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Norway calls on its companies in Brazil to be mindful of deforestation

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Norway calls on its companies in Brazil to be mindful of deforestation
FILE PHOTO: A tract of the Amazon jungle burning is seen in Canarana, Mato Grosso state, Brazil August 26, 2019. REUTERS/Lucas Landau   -   Copyright  LUCAS LANDAU(Reuters)
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By Gwladys Fouche

OSLO (Reuters) – Norway, until recently the main donor to a fund to curb Amazonian deforestation, called on Tuesday on Norwegian companies active in Brazil to ensure they do not contribute to the destruction of the Amazon.

Representatives from oil firm Equinor <EQNR.OL>, fertiliser-maker Yara <YAR.OL> and aluminium producer Norsk Hydro<NHY.OL>, in which the Norwegian state is the top owner, attended a meeting on Tuesday with Climate and Environment Minister Ola Elvestuen to discuss the fires in the Amazon.

“They must be conscious about their supply chains and ensure that they do not help contribute to deforestation,” Elvestuen told reporters after the meeting, called on Monday in the wake of the forest fires.

Tuesday’s meeting was also attended by pension fund KLP and environmental non-governmental organisations to discuss the issue and what can be done to solve it.

The number of blazes recorded across the Brazilian Amazon has risen 79% this year through Aug. 25, according to Brazil’s space research agency.

Earlier on Tuesday, Brasilia said it would reject an offer of at least $20 million (£16 million) from the Group of Seven nations to fight the fires.

In August Oslo suspended donations to the Amazon Fund after Brasilia blocked operations of a fund receiving the aid.

Norway has worked closely with Brazil to protect the Amazon rainforest for more than a decade and has paid some $1.2 billion into the Amazon Fund, to which it is by far the biggest donor.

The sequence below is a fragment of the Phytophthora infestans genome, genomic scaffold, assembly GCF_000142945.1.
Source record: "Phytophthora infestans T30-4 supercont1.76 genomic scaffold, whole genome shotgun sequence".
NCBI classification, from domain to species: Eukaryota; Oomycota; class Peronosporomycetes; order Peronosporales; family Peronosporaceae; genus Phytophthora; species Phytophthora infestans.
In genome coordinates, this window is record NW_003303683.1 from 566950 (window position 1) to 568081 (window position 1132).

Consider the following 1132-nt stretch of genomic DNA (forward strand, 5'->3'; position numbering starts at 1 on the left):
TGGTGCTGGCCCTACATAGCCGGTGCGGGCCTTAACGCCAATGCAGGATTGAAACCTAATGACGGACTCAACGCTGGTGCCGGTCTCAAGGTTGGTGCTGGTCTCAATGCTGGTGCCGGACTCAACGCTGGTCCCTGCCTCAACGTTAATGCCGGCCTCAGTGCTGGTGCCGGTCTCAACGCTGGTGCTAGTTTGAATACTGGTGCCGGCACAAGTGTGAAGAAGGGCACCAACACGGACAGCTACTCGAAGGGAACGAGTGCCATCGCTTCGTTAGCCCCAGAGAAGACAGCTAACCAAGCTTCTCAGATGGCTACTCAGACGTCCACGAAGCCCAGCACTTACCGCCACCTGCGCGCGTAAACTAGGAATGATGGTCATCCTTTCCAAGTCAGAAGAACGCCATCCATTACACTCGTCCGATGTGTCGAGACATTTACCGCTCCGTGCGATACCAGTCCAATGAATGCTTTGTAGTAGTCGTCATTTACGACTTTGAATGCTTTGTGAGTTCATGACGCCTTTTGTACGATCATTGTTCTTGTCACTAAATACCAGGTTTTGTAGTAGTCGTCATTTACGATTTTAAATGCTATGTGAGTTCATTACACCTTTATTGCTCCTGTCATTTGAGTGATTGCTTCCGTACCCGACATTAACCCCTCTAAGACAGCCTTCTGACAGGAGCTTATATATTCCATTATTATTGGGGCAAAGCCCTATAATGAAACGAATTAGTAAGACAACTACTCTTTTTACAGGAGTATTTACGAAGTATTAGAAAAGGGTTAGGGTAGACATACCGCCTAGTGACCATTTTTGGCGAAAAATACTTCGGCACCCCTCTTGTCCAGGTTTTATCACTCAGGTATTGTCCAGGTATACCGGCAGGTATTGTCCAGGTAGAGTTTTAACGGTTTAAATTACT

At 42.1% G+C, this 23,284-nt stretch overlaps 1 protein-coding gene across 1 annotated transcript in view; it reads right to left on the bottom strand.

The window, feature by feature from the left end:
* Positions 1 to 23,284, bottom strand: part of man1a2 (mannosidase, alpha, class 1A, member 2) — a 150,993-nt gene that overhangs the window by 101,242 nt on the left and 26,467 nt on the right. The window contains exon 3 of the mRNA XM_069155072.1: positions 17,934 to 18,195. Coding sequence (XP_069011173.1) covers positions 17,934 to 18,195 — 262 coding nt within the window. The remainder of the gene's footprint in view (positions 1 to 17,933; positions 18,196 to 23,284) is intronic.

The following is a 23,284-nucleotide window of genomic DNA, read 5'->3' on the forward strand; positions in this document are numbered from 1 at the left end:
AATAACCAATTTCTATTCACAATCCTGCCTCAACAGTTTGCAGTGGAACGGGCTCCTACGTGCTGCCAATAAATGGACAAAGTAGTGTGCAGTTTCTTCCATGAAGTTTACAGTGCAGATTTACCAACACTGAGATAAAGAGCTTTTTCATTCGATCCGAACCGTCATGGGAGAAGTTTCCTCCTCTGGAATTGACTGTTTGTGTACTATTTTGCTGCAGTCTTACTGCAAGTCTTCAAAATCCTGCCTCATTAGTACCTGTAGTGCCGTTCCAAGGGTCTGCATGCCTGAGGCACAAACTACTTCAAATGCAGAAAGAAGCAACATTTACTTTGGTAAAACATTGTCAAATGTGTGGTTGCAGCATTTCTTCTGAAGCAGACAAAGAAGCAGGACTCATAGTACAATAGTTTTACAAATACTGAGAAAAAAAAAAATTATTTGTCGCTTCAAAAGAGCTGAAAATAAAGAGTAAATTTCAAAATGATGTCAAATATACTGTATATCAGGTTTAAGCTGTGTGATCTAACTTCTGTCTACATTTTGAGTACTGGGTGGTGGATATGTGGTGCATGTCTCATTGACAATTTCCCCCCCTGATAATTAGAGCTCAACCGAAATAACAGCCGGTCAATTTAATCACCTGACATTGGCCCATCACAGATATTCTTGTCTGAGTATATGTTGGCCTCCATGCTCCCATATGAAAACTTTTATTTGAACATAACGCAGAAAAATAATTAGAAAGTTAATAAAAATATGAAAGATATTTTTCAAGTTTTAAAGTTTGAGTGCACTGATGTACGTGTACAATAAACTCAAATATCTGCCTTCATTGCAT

Asked on Tuesday what Norway would do with the money it was not disbursing to Brasilia, Elvestuen told Reuters: “It has not been decided yet.”

Equinor is a top oil producer in the Latin American country and is developing Brazil into its main production country outside its homebase. The company’s representative at the meeting declined to comment.

Equinor later said it was important that the rainforest is protected and said it did not have activity in the rainforest but was limited to offshore oil exploration and a solar farm.

“We ensure that our supply chain does not have a negative impact on the rainforest,” a company spokesman said.

Hydro has a facility, Alunorte, located in the northern state of Para, that turns bauxite into alumina, the white powder used to produce aluminium at smelters, while Yara both produces fertilisers in Brazil and supplies Brazilian farmers with products.

Hydro and Yara were not available for comment.

Separately, KLP, a Norwegian pension fund with over $80 billion of assets under management, said it was contacting U.S. firms it was invested in that did significant business with agricultural producers from Brazil to ask for “concrete actions”.

KLP had contacted about the issue U.S. firms Bunge <BG.N>, Cargill and Archer Daniels Midland<ADM.N>, in which KLP has invested 453 million crowns (£41 million) in stocks and bonds.

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